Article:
Just as it is today, the Labrador Retriever was immensely popular. Its versatility, stamina and eagerness to please marked it as the perfect companion for both worker and noble. Fisherman would take these dogs in their boats to retrieve fish that escaped the nets; landowners would use them for hunting parties and as companions. Whatever the situation, the Labrador Retriever seemed more than capable.

That seems to still be the opinion for the Retriever is most popular of all dog breeds. But why? Why the devotion to this particular dog?

It’s actually quite simple: Labradors have the unique ability to be workers and playmates. Their sweet natures and loyalty make them ideal for families; their physical abilities make them perfect for those needing help with herding, fishing, hunting, serving as guide dogs, etc. And, with its willingness to do whatever is required of it, this is a breed equally suited for watchdog or traveling companion. It only wants to be with you; the rest is just extra.

With this in mind, many believe the Labrador to be the only dog breed to consider. After all, it is the most popular and how can so many people be wrong? This is never the way to think when preparing to buy a dog–what works for one family may not work for yours. The truth is: despite their multiple advantages, the Labrador is not right for all. It is a highly energetic breed and requires regular exercise and activity.

This is not a dog to simply lock in the yard and say, “Go play!” A Retriever requires time and effort from you. Also, this is not a breed that deals well with separation. Labradors want to be with you… at all times. Whether you’re stepping out to get the paper or going to the store, your pet will want to be a part of it. And, since this is not always possible, a Labrador may stoop to tearing or clawing. Not everyone can deal with this. And, if you are looking for a protector, this is not the proper dog. While a Labrador will bark and is fiercely loyal to its owners, it is not an aggressive breed by nature. This type of dog would be more likely to lick a stranger than bite. As watchdogs, they fair better–but, for those seeking something with a stronger temperament, this is not the breed.

Still, if you are looking for a constant companion, this is the perfect dog. Its sweet nature and high intelligence make it easy to train (even if it does have a stubborn streak) and its playful temperament makes for a perfect “family” dog. Labradors are especially good with children and other animals.

The great difficulty in finding a Labrador (after you have decided that it is the right dog for you) is finding a credible breeder. Due to its popularity, Labradors have been the long-time favorites of puppy mills and breeders more interested in selling you a dog, then making sure it’s a proper one. These mills do not check for lineage or even diseases. Instead, they breed as many pups as possible for profit.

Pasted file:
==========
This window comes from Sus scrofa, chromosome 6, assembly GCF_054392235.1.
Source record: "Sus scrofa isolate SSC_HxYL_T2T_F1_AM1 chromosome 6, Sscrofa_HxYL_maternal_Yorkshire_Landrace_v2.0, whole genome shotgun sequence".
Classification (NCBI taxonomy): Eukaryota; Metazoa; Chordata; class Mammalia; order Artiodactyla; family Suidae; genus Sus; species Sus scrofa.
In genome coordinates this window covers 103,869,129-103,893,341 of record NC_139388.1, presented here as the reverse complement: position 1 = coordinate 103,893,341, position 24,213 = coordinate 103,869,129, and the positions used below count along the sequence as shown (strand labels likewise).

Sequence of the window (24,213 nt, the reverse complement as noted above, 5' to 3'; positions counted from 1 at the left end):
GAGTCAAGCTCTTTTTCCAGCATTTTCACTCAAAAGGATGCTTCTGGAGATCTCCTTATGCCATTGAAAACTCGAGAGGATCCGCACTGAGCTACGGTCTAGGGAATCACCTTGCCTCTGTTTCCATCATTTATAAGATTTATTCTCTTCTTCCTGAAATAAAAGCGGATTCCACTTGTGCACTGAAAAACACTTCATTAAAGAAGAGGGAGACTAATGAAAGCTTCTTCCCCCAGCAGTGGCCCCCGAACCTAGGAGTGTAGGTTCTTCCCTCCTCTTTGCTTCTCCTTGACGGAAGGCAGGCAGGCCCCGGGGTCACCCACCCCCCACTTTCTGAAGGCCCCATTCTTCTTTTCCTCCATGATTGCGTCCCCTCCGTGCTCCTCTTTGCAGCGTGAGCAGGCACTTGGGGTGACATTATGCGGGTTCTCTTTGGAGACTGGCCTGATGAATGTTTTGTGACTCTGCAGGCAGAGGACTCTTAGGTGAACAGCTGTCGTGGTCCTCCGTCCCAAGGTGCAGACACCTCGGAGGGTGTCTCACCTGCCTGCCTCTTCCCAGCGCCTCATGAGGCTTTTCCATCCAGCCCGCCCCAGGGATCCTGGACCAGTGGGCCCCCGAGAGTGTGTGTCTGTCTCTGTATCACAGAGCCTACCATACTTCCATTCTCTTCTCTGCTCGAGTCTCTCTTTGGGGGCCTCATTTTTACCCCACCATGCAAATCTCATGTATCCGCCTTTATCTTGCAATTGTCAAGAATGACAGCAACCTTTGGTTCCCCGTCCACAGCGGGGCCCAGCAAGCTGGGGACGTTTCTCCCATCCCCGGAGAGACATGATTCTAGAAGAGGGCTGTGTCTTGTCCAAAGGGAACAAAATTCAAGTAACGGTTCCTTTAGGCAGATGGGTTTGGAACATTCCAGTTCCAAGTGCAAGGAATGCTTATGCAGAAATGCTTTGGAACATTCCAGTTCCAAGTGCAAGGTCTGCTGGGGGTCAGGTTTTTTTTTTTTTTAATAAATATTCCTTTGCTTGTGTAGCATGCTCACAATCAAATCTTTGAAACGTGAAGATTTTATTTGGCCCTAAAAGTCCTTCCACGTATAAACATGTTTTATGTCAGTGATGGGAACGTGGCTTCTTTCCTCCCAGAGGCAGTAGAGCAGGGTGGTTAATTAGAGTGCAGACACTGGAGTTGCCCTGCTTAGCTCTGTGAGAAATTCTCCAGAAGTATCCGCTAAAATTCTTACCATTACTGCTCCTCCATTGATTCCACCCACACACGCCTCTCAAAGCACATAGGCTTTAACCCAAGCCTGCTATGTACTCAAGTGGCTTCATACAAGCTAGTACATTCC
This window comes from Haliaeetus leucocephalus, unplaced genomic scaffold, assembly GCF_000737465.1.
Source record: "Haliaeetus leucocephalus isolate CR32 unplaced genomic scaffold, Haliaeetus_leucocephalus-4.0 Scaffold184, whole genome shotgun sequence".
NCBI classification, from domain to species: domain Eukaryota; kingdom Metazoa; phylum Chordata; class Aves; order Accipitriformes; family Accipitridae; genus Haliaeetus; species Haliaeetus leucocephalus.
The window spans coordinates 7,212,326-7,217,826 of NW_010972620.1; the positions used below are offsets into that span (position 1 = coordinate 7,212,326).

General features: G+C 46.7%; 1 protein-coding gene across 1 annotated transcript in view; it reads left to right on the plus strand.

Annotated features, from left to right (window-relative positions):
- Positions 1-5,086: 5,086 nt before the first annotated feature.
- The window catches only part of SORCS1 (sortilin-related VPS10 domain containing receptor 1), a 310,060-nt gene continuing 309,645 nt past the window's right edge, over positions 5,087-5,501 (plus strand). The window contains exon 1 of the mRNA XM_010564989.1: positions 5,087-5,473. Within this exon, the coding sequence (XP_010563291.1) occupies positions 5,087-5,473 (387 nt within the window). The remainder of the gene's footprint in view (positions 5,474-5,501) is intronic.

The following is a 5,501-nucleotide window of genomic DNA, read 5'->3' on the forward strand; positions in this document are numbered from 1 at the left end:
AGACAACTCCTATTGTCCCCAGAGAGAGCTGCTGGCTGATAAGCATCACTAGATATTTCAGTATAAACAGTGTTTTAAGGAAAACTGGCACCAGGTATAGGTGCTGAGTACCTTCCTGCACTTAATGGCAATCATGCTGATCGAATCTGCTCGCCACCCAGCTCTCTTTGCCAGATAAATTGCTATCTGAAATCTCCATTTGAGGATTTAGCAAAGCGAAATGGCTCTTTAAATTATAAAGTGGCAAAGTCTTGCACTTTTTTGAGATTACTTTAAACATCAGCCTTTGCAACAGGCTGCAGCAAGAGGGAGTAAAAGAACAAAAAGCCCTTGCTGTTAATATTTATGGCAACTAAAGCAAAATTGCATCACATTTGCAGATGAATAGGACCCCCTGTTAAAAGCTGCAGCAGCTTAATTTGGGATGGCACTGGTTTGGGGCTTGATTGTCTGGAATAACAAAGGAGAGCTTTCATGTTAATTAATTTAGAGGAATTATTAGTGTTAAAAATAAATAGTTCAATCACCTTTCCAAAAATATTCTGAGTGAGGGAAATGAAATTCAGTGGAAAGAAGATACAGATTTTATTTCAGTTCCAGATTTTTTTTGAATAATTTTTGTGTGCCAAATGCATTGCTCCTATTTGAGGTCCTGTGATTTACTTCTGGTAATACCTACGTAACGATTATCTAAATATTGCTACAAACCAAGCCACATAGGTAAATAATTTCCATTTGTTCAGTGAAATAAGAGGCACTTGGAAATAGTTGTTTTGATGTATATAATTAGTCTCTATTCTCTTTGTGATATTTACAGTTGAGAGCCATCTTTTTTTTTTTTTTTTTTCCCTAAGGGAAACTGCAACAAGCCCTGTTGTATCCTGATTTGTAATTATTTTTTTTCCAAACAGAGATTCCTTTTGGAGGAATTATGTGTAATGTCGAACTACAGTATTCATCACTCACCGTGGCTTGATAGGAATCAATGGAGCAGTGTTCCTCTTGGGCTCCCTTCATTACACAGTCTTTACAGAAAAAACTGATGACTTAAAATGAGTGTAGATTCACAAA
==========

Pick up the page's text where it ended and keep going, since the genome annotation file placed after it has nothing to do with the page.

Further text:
You must avoid these mills at all costs! The Labrador you would be sold would not–in almost every case–be a healthy, normal pup. Instead, it would be more prone to diseases and temperament complications. You must, instead, seek out reputable breeders who scan for all problems and only produce pups that will be a credit to the breed.

Labradors, while not perfect for everyone, are some of the most versatile and loving dogs. If you find a place for them in your home, they will be devoted to you and your family.

Rich Cussons is a champion for dogs of all breeds and Labradors in particular. You will find out more about Labradors at the Labrador Savvy website.

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Some History of Designer Breeds and The Problem

Some History of Designer Breeds and The Problem

By Steve Allison

Although the concept is by no means new; many people are discovering that some of the latest breeds of super dogs are not as great as their breeders would have you believe.

Of the “designer dog club” the ‘Labradoodle’ is probably the most well known. The ‘Labradoodle’ was originally bred for sight impaired individuals who had severe reactions to dog’s fur. This new hybrid aimed to combine the intelligence of the Labrador with a non-shedding poodle. However you may or may not have a puppy that will be non-shedding. Labradoodles have been around for over 20 years and are gaining recognition.

But the term ‘designer mutts’ can be used to describe any number of endless combinations of dogs who have been bred for particular valued qualities. Ever thought about owning a Dorgi? That’s a cross between a Corgi and a Dachshund. How about a Puggle? That’s a cross between a Beagle and a Puggle. There are many variations on breeds with poodles now too. This often results in comical names – the Corgi Poo; or the Shih Poo, the variations are endless.